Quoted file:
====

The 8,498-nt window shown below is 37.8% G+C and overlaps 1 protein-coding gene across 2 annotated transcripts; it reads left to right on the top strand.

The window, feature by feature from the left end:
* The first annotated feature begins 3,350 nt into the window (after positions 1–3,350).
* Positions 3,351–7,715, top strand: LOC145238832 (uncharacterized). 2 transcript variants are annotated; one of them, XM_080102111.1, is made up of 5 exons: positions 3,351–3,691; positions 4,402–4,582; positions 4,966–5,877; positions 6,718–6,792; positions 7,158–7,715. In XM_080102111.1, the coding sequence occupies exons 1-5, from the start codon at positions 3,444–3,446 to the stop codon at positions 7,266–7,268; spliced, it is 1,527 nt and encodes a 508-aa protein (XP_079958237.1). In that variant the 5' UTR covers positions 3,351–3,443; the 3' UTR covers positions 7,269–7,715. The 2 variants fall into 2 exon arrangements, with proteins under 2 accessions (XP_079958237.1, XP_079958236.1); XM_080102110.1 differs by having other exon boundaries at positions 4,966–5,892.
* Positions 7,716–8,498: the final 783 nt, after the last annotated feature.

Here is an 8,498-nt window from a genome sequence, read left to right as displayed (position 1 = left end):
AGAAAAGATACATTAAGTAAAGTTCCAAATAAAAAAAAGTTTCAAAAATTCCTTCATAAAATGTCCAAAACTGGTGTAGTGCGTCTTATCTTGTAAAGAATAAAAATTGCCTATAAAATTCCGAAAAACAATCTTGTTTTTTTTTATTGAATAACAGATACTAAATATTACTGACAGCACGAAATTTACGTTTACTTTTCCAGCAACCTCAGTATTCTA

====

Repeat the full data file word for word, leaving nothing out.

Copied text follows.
The 8,498-nt window shown below is 37.8% G+C and overlaps 1 protein-coding gene across 2 annotated transcripts; it reads left to right on the top strand.

The window, feature by feature from the left end:
* The first annotated feature begins 3,350 nt into the window (after positions 1–3,350).
* Positions 3,351–7,715, top strand: LOC145238832 (uncharacterized). 2 transcript variants are annotated; one of them, XM_080102111.1, is made up of 5 exons: positions 3,351–3,691; positions 4,402–4,582; positions 4,966–5,877; positions 6,718–6,792; positions 7,158–7,715. In XM_080102111.1, the coding sequence occupies exons 1-5, from the start codon at positions 3,444–3,446 to the stop codon at positions 7,266–7,268; spliced, it is 1,527 nt and encodes a 508-aa protein (XP_079958237.1). In that variant the 5' UTR covers positions 3,351–3,443; the 3' UTR covers positions 7,269–7,715. The 2 variants fall into 2 exon arrangements, with proteins under 2 accessions (XP_079958237.1, XP_079958236.1); XM_080102110.1 differs by having other exon boundaries at positions 4,966–5,892.
* Positions 7,716–8,498: the final 783 nt, after the last annotated feature.

Here is an 8,498-nt window from a genome sequence, read left to right as displayed (position 1 = left end):
AGAAAAGATACATTAAGTAAAGTTCCAAATAAAAAAAAGTTTCAAAAATTCCTTCATAAAATGTCCAAAACTGGTGTAGTGCGTCTTATCTTGTAAAGAATAAAAATTGCCTATAAAATTCCGAAAAACAATCTTGTTTTTTTTTATTGAATAACAGATACTAAATATTACTGACAGCACGAAATTTACGTTTACTTTTCCAGCAACCTCAGTATTCTA